The Lightly Frosted Garden in January

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Tree textures: curly willow (Salix) and Doug fir (Pseudotsuga).
It is not a bad thing—at least in my mind—to wake up to a frozen world outside.
Just a few of my many houseplants in my office/plant room.
With the cold comes sunshine and I can embrace them both so long as the heater is working.
Pieris japonica ‘Valley Valentine’.
With a warm coat and several layers of clothing you’re likely to find me outside now looking around.
Spiderweb frozen in time on a Camellia sasanqua ‘Yuletide’.
Ok, maybe this is a gentle time during the winter for us and I have to admit that I’m more inclined to giggle at the things I’m seeing rather than groaning about the wet muddiness of it all. (That is if I am not cursing the cold. I’m not perfect.)
Clematis cirrhosa ‘Freckles’.
Seeing the blue sky all day warms my heart. I adore the color blue and all that it represents.
Even the ivy that’s considered an invasive plant seems somewhat more tame and delicate with a dusting of the cold frozen dampness.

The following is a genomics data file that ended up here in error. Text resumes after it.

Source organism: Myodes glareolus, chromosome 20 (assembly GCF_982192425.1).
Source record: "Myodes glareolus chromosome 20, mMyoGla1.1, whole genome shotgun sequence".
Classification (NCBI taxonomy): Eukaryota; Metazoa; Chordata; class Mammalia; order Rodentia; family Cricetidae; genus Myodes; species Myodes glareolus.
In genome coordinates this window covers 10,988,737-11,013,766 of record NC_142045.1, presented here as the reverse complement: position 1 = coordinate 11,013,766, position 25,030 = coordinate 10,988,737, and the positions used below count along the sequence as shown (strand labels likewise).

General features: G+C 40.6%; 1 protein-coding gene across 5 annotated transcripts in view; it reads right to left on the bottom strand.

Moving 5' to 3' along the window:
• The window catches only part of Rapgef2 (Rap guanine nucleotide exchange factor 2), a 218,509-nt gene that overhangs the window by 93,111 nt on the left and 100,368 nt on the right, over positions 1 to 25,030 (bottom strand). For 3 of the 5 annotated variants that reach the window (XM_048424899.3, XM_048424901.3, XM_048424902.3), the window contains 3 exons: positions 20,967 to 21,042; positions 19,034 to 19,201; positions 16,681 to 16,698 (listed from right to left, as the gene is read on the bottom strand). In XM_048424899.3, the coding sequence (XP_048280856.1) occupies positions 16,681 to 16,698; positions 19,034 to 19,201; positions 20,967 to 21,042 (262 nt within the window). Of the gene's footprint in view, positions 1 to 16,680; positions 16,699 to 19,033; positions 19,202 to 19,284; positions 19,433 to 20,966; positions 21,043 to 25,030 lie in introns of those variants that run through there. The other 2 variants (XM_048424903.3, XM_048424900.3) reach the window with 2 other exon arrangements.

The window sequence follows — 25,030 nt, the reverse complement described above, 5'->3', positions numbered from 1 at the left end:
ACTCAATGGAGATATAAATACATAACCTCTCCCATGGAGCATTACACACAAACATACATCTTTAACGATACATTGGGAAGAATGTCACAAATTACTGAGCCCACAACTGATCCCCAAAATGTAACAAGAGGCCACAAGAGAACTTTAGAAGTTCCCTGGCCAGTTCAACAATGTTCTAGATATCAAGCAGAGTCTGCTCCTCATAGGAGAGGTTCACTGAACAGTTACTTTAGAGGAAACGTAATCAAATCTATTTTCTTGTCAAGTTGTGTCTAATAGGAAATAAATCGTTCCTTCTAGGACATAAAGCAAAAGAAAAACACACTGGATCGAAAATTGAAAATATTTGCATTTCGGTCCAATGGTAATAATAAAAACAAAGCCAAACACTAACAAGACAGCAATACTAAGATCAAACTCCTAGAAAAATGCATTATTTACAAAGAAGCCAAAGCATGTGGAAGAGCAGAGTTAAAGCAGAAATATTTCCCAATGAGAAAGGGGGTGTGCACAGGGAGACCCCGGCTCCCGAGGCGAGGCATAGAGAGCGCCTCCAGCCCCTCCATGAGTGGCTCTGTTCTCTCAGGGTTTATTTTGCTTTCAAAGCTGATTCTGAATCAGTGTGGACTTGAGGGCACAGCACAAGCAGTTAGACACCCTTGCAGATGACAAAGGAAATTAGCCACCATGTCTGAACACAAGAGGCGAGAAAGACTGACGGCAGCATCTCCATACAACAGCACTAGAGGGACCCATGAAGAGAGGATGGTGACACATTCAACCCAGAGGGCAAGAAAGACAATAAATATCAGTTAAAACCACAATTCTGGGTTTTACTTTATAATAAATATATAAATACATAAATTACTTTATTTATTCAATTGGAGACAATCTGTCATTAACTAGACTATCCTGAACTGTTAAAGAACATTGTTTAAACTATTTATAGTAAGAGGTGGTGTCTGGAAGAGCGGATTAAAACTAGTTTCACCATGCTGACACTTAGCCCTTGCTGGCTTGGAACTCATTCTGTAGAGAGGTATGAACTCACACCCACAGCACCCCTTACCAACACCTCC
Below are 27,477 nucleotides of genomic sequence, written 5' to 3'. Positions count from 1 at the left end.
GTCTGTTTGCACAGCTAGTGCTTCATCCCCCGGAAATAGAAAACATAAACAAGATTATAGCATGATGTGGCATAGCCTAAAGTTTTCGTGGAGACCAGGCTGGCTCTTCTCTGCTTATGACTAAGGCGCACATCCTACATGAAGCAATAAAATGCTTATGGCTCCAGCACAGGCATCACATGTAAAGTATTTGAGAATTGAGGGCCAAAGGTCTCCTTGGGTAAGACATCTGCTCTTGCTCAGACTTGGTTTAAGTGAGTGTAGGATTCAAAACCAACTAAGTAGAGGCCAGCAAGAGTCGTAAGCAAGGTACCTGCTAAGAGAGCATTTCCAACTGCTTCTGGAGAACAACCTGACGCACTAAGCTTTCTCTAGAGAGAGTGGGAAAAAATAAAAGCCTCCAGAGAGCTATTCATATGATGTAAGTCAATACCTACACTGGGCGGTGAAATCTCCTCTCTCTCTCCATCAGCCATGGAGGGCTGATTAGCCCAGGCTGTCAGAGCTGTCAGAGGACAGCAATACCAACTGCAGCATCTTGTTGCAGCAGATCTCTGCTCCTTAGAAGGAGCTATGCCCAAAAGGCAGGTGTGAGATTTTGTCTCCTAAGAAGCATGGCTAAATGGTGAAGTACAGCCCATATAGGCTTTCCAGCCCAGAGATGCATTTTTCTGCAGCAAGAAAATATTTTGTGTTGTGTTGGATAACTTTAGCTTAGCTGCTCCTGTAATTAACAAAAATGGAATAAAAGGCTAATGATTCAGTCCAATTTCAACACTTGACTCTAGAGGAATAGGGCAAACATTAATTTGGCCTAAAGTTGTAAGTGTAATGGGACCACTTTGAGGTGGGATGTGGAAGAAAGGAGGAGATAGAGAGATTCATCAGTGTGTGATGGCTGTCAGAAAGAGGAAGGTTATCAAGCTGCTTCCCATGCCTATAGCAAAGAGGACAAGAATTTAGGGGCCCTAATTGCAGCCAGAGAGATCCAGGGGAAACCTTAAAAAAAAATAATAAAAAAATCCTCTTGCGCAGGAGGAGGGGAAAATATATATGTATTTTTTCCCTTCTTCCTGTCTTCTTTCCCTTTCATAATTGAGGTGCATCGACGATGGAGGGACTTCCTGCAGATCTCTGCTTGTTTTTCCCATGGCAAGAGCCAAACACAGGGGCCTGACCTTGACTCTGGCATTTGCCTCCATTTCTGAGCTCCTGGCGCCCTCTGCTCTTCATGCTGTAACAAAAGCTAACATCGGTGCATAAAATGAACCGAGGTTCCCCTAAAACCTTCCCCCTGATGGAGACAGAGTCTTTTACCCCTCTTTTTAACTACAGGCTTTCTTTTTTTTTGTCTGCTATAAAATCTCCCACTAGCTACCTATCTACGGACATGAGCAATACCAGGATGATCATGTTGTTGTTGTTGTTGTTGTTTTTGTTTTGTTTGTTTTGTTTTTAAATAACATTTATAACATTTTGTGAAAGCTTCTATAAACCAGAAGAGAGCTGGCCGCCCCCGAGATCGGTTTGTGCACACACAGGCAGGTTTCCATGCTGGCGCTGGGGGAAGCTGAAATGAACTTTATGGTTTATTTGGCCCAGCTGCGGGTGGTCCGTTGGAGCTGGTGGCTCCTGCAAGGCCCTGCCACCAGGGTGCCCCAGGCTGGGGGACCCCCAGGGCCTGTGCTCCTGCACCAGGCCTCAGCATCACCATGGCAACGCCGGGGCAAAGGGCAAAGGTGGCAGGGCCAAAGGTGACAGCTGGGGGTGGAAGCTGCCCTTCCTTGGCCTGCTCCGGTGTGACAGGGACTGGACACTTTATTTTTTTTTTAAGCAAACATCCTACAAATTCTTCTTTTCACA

An Epiphyllum I grew from seed.

Indoors the houseplants are still growing. I sit beside them working while I too bask in the warmth from the heater and I take advantage of the lights intended for their growth.

Some old homes don’t have a lot of windows to let the light in, but I make do.

Winter Reds, not Blues

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Our Yuletide Camellia is in bloom just outside our front door right now and I am stuggling to find the energy I need in order to do the same thing. Sometimes I wish that my own bloom could just pop up one day, on queue, with no fuss and maybe a little boost of fertilizer. For years now it seems that new medical problems have appeared almost daily. Each one bringing with it problems I never seem to be prepared for, but this winter, things aren’t too bad. I simply wish that I had the ability to stay stable enough now for a schedule that might be consistant and steady. Life becomes very difficult when you are living with chronic illness and all you dream of is a little bit of time away from yourself and the pain. It is hard to imagine what you put others through, but in my case, I couldn’t be luckier. My husband is wonderful and we both seek out solace in the soil. Maybe next Christmas I too will bloom and beat the camellia to its punchline. Then again, maybe it will happen sooner.